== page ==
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tonic +‎ -ally


tonically (not comparable)

  1. in a tonic manner
    • 1999 November 26, Mandar S. Jog et al., “Building Neural Representations of Habits”, in Science[1], volume 286, number 5445, DOI:10.1126/science.286.5445.1745, pages 1745-1749:
      Slow-developing changes in the population response of the tonically active neurons of the striatum, putative interneurons, have also been found [ T. Aosaki, et al., J. Neurosci.
    • 1922, Chevalier Jackson, Bronchoscopy and Esophagoscopy[2]:
      Force must not be used, but steady firm pressure against the tonically contracted cricopharyngeus is made, while at the same time the distal end of the esophagoscope is lifted by the left thumb.
    • 1917, Arnold Bennett, Books and Persons[3]:
      It is too proud, too austere, too true, and too tonically cruel to appeal to mandarins.
    • 1913, Henry James, A Small Boy and Others[4]:
      The Bookstore, fondest of my father's resorts, though I remember no more of its public identity than that it further enriched the brave depth of Broadway, was overwhelmingly and irresistibly English, as not less tonically English was our principal host there, with whom we had moreover, my father and I, thanks to his office, such personal and genial relations that I recall seeing him grace our board at home, in company with his wife, whose vocal strain and complexion and coiffure and flounces I found none the less informing, none the less "racial," for my not being then versed in the language of analysis.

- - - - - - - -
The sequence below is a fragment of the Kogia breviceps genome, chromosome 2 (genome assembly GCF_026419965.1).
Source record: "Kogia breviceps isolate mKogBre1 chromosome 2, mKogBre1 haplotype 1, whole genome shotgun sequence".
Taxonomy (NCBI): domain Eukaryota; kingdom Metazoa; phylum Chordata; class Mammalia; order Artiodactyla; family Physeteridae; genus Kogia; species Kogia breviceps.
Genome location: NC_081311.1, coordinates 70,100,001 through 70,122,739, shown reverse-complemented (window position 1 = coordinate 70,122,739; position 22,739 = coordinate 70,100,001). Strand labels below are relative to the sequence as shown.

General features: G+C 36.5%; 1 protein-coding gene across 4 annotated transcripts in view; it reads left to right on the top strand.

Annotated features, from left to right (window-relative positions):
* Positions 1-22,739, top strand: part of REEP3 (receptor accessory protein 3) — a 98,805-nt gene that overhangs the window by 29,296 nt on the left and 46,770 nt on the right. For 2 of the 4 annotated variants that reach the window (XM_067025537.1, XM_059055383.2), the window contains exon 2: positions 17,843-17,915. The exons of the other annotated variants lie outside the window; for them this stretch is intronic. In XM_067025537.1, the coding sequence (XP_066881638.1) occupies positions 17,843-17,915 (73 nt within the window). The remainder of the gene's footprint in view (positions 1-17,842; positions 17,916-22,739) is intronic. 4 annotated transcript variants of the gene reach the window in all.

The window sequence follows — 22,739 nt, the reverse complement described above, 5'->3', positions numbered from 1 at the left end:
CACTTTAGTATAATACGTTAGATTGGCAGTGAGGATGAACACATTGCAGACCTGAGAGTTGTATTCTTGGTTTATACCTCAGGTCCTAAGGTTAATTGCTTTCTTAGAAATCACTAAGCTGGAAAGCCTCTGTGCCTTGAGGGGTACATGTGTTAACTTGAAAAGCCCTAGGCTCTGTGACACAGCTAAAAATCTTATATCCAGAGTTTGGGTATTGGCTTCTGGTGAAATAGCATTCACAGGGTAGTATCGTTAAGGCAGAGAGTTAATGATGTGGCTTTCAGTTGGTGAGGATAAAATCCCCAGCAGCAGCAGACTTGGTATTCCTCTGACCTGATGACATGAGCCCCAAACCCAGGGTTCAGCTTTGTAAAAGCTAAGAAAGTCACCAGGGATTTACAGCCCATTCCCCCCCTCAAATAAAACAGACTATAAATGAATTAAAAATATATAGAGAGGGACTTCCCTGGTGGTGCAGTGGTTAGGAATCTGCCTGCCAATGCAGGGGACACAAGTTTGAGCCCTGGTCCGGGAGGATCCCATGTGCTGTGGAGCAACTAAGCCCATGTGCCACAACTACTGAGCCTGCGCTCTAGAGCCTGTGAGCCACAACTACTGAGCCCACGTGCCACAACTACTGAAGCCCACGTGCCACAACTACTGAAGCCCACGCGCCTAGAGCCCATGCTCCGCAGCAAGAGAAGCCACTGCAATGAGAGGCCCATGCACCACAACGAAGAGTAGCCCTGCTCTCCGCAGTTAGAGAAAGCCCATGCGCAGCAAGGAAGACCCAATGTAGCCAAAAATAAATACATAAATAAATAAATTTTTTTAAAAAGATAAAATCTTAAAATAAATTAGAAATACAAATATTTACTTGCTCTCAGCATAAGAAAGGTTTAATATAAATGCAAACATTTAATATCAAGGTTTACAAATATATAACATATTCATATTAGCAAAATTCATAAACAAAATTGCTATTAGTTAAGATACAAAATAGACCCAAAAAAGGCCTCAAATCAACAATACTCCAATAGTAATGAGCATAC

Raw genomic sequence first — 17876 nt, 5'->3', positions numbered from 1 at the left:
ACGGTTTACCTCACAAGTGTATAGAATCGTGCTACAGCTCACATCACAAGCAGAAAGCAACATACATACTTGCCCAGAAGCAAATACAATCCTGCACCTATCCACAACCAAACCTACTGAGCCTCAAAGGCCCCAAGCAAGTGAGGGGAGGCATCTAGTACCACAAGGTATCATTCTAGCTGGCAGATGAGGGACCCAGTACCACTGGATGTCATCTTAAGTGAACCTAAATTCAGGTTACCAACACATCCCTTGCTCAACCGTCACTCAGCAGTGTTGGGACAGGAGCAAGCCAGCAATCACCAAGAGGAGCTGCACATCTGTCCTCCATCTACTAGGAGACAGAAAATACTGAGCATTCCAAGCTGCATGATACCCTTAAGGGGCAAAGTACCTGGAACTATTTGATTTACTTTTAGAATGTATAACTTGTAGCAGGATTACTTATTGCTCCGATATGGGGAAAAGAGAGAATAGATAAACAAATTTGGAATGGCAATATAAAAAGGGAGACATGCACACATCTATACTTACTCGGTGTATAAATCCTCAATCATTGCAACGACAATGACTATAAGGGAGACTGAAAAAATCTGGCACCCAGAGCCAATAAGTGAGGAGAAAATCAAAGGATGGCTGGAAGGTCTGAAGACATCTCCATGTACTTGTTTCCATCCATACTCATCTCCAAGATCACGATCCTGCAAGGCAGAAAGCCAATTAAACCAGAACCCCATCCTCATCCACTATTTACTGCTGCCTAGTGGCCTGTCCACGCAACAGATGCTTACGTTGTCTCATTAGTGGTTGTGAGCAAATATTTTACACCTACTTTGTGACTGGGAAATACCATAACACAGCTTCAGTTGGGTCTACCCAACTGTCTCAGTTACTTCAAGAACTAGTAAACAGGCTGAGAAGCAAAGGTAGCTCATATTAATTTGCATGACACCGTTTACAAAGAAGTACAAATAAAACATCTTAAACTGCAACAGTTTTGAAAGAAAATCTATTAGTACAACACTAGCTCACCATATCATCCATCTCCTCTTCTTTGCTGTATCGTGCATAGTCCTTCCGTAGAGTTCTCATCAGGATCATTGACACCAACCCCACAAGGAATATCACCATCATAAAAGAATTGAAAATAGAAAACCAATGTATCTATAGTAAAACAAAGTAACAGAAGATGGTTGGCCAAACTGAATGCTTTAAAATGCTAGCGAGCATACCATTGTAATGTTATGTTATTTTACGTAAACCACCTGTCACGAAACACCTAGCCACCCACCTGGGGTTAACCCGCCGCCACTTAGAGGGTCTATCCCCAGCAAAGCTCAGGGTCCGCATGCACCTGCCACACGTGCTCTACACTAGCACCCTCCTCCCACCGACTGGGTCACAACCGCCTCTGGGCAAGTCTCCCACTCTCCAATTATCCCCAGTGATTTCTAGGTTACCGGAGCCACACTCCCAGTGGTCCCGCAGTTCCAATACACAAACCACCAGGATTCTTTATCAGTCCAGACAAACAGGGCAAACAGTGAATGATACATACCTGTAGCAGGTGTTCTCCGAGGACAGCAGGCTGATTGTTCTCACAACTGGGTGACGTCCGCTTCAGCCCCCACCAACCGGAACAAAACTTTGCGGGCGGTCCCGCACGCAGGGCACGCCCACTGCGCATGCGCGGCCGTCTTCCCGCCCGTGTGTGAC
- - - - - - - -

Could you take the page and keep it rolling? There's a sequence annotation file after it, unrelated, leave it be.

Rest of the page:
• 1891, W. S. B. Mathews, A Popular History of the Art of Music[5]:
      The preceding, for instance, proceeds regularly in the key of G in all respects but the very ending of each strain, which takes place in the key of C. Or to speak tonically, the melody and accompaniment after being written nearly all the way in the key of Do, suddenly diverge to the key of Fa, and there close.